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Discussion Starter · #1 ·
Kind of curious on a good mixture utilizing 100% Tung Oil.

Reason for it was my wife had purchase a bottle of Hope Tung Oil for me. I do know it has a real long curing time to it and the online instruction say for the first coat mix the oil and mineral spirits 50 50, to aid in penetration.

What is a good blend to use with this oil, will be using it on the plane totes, knobs and maybe saw handles.
 

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I thought tung oil was good for food contact such as cutting boards, salad bowls, etc. ??? That might be why the mixture with mineral oil was recommended. I'm sure it has uses beyond food contacting wood.
 

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If it were me I wouldn't thin it unless you were using it on a wood that was really dense. I would use it at 100%. The best way to tell if a coat of tung oil is dry enough for another coat is to briskly rub the surface with a clean dry cloth and see if it has a tung oil smell. When there is no smell, it is ready.
 

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Discussion Starter · #4 ·
Thanks Steve,
But the Tung oil will be applied on Rosewood Tote and Knob of a hand plane.
A mixture of Tung oil and Paint thinner 50 50 is recommended by the manufacture to aid in the penetration of the oil.
I am very well aware of the long curing time of Tung, and was wondering if anybody uses a mixture or recipe for the follow up applications.

  1. Spar Varnish, Tung oil, Naphtha or paint thinner in equal amounts
  2. Couple of coats of Tung oil followed up True Oil as the final coating
  3. Same as number2 except using a wipe on poly for the final coats.
 

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Thanks Steve,
But the Tung oil will be applied on Rosewood Tote and Knob of a hand plane.
A mixture of Tung oil and Paint thinner 50 50 is recommended by the manufacture to aid in the penetration of the oil.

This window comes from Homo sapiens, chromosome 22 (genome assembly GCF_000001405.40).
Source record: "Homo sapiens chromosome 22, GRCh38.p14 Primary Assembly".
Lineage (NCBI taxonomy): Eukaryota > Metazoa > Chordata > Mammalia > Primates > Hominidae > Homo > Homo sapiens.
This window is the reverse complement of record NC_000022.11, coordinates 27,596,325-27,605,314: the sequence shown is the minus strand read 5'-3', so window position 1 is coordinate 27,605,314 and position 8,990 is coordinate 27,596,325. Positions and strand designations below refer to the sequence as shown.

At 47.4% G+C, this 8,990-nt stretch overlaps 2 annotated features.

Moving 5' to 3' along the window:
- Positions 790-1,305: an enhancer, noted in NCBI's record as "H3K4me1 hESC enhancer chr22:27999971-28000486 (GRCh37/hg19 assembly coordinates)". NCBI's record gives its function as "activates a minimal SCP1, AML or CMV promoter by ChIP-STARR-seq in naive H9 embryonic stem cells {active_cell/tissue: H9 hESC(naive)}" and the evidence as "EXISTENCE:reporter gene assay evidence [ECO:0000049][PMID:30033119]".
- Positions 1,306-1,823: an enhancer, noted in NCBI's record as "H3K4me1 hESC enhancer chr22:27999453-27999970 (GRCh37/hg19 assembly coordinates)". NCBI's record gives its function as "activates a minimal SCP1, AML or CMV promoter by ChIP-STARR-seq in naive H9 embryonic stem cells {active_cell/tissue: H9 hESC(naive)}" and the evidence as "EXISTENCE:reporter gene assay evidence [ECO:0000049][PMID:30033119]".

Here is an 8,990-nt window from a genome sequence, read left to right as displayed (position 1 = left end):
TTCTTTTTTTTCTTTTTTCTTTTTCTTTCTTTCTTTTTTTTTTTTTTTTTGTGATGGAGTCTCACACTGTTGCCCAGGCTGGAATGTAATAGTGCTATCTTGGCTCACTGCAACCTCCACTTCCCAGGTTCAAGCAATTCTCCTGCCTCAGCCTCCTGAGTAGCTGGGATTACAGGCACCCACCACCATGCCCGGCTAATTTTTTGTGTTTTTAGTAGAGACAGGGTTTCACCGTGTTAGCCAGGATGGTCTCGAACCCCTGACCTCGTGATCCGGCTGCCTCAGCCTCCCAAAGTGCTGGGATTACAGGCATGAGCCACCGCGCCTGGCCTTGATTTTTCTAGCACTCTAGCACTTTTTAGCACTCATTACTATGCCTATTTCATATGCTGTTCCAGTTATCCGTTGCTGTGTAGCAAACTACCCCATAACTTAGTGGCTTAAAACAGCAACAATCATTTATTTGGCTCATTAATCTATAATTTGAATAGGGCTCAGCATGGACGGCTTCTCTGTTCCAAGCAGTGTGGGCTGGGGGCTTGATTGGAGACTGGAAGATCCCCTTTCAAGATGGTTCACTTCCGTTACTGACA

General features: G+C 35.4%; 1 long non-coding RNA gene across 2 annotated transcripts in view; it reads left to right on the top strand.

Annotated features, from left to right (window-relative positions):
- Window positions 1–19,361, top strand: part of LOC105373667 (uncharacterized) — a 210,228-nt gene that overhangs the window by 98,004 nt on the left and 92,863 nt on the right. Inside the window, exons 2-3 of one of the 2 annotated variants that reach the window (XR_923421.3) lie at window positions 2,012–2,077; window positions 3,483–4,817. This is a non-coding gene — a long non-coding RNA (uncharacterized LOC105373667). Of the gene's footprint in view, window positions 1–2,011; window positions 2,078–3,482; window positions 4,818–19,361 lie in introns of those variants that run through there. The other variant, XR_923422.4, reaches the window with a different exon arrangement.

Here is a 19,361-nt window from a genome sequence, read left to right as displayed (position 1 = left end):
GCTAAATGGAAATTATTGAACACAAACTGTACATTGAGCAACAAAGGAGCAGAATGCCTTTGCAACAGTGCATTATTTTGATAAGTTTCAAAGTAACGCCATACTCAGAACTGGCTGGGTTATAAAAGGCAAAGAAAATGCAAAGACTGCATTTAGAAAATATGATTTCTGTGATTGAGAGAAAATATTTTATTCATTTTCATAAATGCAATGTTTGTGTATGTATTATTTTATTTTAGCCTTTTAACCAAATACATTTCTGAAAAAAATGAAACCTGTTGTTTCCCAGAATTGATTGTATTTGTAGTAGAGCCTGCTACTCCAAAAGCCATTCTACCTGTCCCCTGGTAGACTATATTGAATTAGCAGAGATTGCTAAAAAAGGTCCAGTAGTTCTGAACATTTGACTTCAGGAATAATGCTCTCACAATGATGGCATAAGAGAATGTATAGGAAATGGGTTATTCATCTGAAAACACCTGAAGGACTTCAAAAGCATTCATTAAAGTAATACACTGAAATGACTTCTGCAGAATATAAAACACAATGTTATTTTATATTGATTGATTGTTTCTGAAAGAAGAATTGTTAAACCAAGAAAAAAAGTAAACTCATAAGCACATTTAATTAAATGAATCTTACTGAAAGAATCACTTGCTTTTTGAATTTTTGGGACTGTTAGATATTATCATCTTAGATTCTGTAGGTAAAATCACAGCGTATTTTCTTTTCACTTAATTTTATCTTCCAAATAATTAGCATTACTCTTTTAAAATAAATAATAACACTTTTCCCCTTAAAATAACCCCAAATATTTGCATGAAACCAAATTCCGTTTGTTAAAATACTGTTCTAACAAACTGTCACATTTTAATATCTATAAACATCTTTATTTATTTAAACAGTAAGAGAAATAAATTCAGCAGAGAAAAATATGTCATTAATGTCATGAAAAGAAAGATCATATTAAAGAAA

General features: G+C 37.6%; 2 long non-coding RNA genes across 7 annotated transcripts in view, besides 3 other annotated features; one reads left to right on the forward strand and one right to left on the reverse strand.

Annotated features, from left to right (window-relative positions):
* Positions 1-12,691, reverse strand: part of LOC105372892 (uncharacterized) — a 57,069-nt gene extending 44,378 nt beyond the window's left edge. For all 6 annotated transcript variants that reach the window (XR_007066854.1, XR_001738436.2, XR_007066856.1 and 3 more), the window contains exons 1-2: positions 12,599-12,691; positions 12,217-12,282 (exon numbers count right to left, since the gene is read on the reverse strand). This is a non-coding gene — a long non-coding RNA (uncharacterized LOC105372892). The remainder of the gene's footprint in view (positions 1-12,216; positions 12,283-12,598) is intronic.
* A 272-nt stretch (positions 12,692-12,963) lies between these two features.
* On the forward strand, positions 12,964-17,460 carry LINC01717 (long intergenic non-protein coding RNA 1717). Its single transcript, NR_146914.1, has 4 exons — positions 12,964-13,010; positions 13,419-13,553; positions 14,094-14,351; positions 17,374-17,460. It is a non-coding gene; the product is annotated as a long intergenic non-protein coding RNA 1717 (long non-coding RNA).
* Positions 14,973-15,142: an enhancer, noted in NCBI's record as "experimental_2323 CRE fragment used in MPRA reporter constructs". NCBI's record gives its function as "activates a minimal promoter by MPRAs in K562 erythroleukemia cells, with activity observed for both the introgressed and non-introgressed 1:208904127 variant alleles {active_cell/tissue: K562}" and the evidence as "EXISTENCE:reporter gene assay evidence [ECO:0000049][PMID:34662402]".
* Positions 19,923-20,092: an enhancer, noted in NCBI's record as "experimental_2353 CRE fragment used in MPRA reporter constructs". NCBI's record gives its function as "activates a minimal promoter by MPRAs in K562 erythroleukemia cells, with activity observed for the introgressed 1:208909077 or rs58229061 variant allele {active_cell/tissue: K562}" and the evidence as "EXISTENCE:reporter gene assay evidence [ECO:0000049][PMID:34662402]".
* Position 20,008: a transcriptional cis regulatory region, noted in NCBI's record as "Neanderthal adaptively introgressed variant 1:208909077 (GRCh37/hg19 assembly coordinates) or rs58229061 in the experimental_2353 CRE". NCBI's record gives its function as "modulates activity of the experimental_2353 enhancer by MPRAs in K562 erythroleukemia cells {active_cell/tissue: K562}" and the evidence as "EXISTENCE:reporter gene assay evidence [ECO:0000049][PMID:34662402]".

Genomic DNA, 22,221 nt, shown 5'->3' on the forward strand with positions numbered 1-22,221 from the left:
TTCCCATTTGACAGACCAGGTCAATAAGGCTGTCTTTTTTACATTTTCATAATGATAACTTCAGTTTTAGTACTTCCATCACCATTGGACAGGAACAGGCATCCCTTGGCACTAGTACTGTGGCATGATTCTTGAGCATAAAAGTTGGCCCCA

I am very well aware of the long curing time of Tung, and was wondering if anybody uses a mixture or recipe for the follow up applications.

  1. Spar Varnish, Tung oil, Naphtha or paint thinner in equal amounts
  2. Couple of coats of Tung oil followed up True Oil as the final coating
  3. Same as number2 except using a wipe on poly for the final coats.
I mix it 50/50 with mineral spirits. You get better penetration, and not that long of a dry time. You might use that mix for several applications. You'll tell on how it builds. Using full strength gets pasty, and a magnet for dust. When changing the ratios, I still use a small percentage of MS...depending on the project.

Depending on the look I'm after, I may use a 50/50 mix of BLO and MS just to bring out the grain. Then follow with a wipe on oil base poly. But if you want the Tung (which is more clear than BLO), you can follow with a wipe on OB poly. I wouldn't use any spar.





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I don't mean to hijack, but I recently saw a video where the Woodsmith guy mixes tung oil 50/50 with varnish. He applies it with 400grit sandpaper,creating a slurry, which he says really smoothes the finish of some open grain wood (such as oak). I went to Home Depot, but wasn't able to find varnish. Am I just old school? Do they still make varnish, or does everyone just use poly?
 

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Bastien said:
I don't mean to hijack, but I recently saw a video where the Woodsmith guy mixes tung oil 50/50 with varnish. He applies it with 400grit sandpaper,creating a slurry, which he says really smoothes the finish of some open grain wood (such as oak). I went to Home Depot, but wasn't able to find varnish. Am I just old school? Do they still make varnish, or does everyone just use poly?
Sure they sell varnish. Minwax makes it. I never use poly for anything. Any of the Watco products that don't say poly are varnish. Formbys is a varnish.

I use 320 most of the time. The key to getting the sand paper to work well and actually sand the wood as you apply it. Is to flood the surface and keep it wet. If I'm working on a table top it's really wet and sloppy.

Al

Nails only hold themselves.
 

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acowboy said:
Thanks Steve,
But the Tung oil will be applied on Rosewood Tote and Knob of a hand plane.
A mixture of Tung oil and Paint thinner 50 50 is recommended by the manufacture to aid in the penetration of the oil.